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Excerpt from Oral History Interview with Vivion Lenon Brewer, October 15, 1976. Interview G-0012. Southern Oral History Program Collection (#4007) See Entire Interview >>

Doubts that lasting interracial social relationships will persist

While the WEC desensitized Arkansan whites to interracial meetings, the social realities of a large number of private academies led to an exclusion of most blacks. The material reality of racial separation caused Brewer to view long-term interracial contact pessimistically.

Citing this Excerpt

Oral History Interview with Vivion Lenon Brewer, October 15, 1976. Interview G-0012. Southern Oral History Program Collection (#4007) in the Southern Oral History Program Collection, Southern Historical Collection, Wilson Library, University of North Carolina at Chapel Hill.

Full Text of the Excerpt

ELIZABETH JACOWAY:
Do you still keep close contacts in Little Rock?
VIVION LENON BREWER:
Not a great many. I have a lot of friends there when we see them, but, because of our isolation here, I don't go into town as often as I might. And as I get older, I don't entertain as much as I used to, and we don't go in at night. And as a consequence, we've begun to lead pretty isolated lives. And this has been one of the things that's intrigued me about the racial development, that immediately following the Committee we had extremely close relationships with a great many of the professional blacks in Little Rock. When they first started the Great Decisions programs, we joined a black group instead of joining a white one. (Laughs) And we had so many of the black friends back and forth in our home. Well, it's partly this isolation that's been at the base of this, I feel sure, but I think there has been a swing away from close communication between the two races.
ELIZABETH JACOWAY:
Do you?
VIVION LENON BREWER:
And I think this is a natural swing of the pendulum. They want their own . . . I can understand this, but I think it's too bad, because I think what we need to do is to know each other, and if we do then this makes for understanding. So I hope that the pendulum will swing back. I see some of it that's in groups like the League of Women Voters, that there are black women in, and, say, working at the Art Center, there are. And this is good; this, I think, is just fine. But I think it really isn't enough. I think it's too bad there isn't more close communication, and I'm hoping the day will come when it will swing back.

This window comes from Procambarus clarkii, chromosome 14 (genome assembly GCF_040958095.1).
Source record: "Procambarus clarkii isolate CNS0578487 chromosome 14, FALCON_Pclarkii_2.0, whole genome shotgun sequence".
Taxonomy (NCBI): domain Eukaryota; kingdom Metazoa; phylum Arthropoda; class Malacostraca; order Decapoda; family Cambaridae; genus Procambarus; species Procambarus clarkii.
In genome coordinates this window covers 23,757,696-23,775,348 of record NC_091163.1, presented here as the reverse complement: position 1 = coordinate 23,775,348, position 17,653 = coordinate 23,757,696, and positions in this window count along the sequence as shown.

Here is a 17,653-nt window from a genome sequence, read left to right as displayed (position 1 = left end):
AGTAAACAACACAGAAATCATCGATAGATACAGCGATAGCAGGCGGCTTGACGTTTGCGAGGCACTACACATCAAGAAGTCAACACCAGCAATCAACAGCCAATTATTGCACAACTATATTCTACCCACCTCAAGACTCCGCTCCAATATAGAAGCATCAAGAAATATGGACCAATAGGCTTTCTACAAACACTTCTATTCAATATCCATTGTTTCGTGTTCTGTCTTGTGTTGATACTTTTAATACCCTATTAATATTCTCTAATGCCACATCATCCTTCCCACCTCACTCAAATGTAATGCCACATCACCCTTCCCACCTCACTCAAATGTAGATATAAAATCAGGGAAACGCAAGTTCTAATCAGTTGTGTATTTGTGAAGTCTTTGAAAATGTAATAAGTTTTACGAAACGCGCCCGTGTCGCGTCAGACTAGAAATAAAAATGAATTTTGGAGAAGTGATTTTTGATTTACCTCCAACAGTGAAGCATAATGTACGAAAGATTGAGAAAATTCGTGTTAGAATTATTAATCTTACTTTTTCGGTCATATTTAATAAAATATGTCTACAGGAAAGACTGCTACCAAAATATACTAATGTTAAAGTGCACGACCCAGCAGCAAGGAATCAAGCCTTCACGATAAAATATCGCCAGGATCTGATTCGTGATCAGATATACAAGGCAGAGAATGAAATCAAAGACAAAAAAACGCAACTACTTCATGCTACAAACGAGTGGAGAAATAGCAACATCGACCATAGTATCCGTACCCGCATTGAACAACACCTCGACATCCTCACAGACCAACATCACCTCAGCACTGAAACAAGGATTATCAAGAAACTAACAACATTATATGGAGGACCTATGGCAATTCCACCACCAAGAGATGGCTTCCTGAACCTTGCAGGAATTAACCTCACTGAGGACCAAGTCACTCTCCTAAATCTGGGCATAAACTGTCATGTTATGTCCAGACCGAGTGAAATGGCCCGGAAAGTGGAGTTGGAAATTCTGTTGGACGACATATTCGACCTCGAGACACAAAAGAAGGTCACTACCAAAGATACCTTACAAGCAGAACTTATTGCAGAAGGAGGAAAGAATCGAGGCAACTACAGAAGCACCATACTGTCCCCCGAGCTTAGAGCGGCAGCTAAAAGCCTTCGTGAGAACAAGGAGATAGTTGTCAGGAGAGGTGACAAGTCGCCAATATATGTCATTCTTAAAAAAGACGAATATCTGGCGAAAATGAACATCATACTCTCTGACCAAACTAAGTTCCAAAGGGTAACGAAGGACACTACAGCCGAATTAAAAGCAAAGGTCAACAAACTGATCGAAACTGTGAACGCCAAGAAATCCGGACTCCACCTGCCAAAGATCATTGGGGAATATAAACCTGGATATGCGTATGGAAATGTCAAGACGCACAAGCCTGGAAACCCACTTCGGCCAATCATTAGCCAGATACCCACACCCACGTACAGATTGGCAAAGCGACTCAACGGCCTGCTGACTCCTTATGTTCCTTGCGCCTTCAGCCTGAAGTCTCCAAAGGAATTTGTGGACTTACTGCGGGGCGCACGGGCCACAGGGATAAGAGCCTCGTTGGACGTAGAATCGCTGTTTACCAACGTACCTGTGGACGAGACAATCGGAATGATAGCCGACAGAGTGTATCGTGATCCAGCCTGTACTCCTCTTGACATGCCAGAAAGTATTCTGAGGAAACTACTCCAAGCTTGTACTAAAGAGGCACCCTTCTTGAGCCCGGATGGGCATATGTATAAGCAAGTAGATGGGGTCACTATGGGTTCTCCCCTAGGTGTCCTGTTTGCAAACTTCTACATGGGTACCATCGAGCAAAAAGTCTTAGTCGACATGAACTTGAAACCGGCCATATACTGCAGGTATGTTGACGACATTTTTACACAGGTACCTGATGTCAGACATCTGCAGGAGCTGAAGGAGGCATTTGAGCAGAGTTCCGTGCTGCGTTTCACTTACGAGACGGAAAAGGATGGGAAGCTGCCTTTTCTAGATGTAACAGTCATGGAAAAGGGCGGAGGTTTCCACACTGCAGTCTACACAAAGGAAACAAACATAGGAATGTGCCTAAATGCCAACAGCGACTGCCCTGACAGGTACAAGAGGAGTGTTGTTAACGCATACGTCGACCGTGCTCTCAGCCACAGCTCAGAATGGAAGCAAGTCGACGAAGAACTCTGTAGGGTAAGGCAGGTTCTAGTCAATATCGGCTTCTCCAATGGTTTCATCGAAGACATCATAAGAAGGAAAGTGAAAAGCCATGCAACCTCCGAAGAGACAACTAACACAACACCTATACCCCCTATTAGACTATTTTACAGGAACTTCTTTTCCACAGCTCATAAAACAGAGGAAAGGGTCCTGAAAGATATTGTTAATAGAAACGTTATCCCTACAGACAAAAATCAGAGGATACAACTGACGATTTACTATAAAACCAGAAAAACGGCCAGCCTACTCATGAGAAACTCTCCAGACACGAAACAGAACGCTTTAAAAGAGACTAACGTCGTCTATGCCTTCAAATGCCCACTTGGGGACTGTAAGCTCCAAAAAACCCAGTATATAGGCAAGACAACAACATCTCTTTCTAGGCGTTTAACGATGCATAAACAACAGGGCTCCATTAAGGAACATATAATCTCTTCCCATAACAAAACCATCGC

ELIZABETH JACOWAY:
I wanted to ask you about that. I wanted to ask you what you thought your assessment was of racial attitudes in Little Rock from the standpoint of the white community. Because, as we were saying a minute ago, when the men finally came to realize the economic impact of the drift of things on Little Rock, then things began to happen: the schools were integrated; the schools were reopened. But always the integration was just token.
VIVION LENON BREWER:
Mm-hm.
ELIZABETH JACOWAY:
And I wondered if, in fact, perhaps people in Little Rock hadn't found a way to hold on to their old racial attitudes, but accommodate themselves just enough to have a token integration?
VIVION LENON BREWER:
I think this is why there are all the academies and private schools. They will tell you that they're open to both races, but I don't know of cases where blacks have applied. I think it's probably because they're too expensive. And it also may be a part of this swinging away from communication; that may enter into it. I think the expense is probably more important. But it does bother me, because the churches have set up all these private schools; there are these private academies; and these young people are not going to have had any association that will give them any breadth of understanding.
ELIZABETH JACOWAY:
So from that perspective, at least that segment of Little Rock hasn't changed.
VIVION LENON BREWER:
Has not. On the other hand, I have to feel that we have come a long way, because who gets excited if you see a black man having lunch with a white girl?
ELIZABETH JACOWAY:
Right.
VIVION LENON BREWER:
No body does anymore, you know, and, why, back in those days he'd have been killed.
ELIZABETH JACOWAY:
Yes. And also, all of the women who were involved in the Committee and men who were involved in the STOP campaign were sensitized to these problems and issues in ways that they never had been before.
VIVION LENON BREWER:
Very true.